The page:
Strategy for Disaster Reduction
Latin America and the Caribbean
Newsletter ISDR Inform - Latin America and the Caribbean
News from the wire:
DISASTERS: 2000 Sets Record For Catastrophes
The world was hit by a record number of natural disasters last year, and global warming and a rising population could aggravate the situation, according to Munich Re, the worlds largest reinsurance company. The number of natural disasters rose by more than 100 last year, to 850, Munich Re reported. The company noted, however, that the number of deaths was much lower than in 1999 because less populated areas were affected. Some 10,000 people died as a result of these disasters, compared to 75,000 in 1999.
Natural disasters in 2000 caused an estimated $7.5 billion in damages. The years greatest disaster was the flooding that left 500,000 homeless in Mozambique.
Global warming has to be slowed down, said Gerhard Berz, head of the companys geo-science research group. Otherwise the risk situation for insurers in many of the worlds regions will intensify (Reuters/Baltimore Sun, 29 Dec).
Natural catastrophes 2000: Property damage and bodily injury much lower than in recent years / But new record number of loss events / No all-clear for long-term trend.
Munich Re, the worlds leading reinsurer, has presented an initial analysis of the loss events caused by natural hazards in 2000. The number of natural catastrophes reached a new absolute high, with more than 850 catastrophes recorded worldwide, one hundred more than in the previous record year of 1999 and two hundred more than the average for the 1990s. The effects in the year 2000 were less severe because the natural catastrophes, though large in number, mainly happened to affect less densely populated areas; nevertheless, about 10,000 people were killed (previous year: 75,000).
The losses were lower
than in the previous year too. Economic losses came to more than US$
30bn (previous year: US$ 100bn), with insured losses accounting for US$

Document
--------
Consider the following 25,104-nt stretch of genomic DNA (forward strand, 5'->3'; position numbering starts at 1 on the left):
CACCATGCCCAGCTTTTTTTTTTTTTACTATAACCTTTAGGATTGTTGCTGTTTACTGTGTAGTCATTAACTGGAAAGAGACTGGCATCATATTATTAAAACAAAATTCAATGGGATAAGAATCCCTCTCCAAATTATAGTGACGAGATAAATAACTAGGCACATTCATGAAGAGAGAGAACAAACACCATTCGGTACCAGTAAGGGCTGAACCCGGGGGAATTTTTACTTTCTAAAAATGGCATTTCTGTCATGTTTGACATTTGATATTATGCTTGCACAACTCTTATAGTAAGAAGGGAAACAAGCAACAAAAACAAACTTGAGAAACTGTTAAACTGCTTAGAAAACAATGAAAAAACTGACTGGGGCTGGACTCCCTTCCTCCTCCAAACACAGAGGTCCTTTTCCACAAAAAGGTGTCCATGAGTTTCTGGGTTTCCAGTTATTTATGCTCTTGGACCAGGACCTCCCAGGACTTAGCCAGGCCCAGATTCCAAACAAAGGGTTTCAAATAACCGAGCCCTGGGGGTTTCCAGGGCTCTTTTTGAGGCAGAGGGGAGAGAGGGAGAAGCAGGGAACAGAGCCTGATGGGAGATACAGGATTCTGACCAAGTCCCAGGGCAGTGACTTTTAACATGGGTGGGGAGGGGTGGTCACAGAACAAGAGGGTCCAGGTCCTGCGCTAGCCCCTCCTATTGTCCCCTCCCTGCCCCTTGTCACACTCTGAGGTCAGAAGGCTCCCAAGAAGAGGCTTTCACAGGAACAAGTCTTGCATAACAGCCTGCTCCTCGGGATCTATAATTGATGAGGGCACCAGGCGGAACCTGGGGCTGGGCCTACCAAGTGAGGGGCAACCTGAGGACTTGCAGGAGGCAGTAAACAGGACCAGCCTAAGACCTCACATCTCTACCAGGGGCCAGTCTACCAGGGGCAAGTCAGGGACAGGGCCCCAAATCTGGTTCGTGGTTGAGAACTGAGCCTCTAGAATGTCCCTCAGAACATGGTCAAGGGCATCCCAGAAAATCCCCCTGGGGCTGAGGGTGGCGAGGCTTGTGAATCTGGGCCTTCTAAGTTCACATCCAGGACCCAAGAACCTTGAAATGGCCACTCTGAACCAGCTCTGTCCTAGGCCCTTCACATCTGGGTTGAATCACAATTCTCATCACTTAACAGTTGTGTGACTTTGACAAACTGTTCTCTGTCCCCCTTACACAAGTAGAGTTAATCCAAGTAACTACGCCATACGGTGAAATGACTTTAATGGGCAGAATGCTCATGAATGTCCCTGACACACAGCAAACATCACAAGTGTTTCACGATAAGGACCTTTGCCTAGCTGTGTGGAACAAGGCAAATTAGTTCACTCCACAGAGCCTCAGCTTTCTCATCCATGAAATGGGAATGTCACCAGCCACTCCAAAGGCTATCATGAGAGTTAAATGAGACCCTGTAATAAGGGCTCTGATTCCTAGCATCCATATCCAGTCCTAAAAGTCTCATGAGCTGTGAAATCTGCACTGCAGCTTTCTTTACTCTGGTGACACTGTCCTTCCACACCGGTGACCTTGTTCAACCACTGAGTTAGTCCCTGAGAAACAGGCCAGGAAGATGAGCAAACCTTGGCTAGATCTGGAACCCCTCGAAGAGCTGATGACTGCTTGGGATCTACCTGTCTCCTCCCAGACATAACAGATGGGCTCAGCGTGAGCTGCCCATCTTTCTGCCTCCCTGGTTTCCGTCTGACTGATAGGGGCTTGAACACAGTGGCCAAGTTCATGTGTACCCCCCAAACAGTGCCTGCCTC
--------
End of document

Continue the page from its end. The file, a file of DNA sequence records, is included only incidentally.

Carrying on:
7.5bn (previous year: US$ 22bn). The lack of major earthquakes
and the moderate cyclone season combined with a general absence of losses
in heavily populated areas made 2000 a comparatively inexpensive year
as far as losses are concerned.
So far there has only been one really great catastrophe in the year 2000: the February/March floods in Mozambique, which made half a million people homeless and attracted attention throughout the world for weeks. Altogether, five million people were immediately affected by the torrents. All other parts of the world also recorded severe floods which will find a place in the history of natural catastrophes: Floods in northern and northeastern India from August to October with some 1,450 fatalities and economic losses amounting to US$ 1.2bn. Massive floods in Vietnam, Laos, Cambodia, Malaysia, and Thailand in the autumn, which put hundreds of thousands of houses under water. Storm surges, mudflows, and landslides in the Swiss and Italian Alps (Valais, Aosta Valley) in mid-October, which generated economic losses of about US $ 8.5bn. Insured losses will probably total roughly US$ 470 m. For weeks on end, from mid-October to mid-December, there were floods of historical proportions throughout Britain, causing property damage of about US $ 1.5bn, 50% of which is likely to have been insured (around US$ 700 m).
The cyclone season in the Pacific and the North Atlantic produced a typical number of hurricanes, typhoons, and cyclones in 2000; fortunately, the exposed countries came off lightly: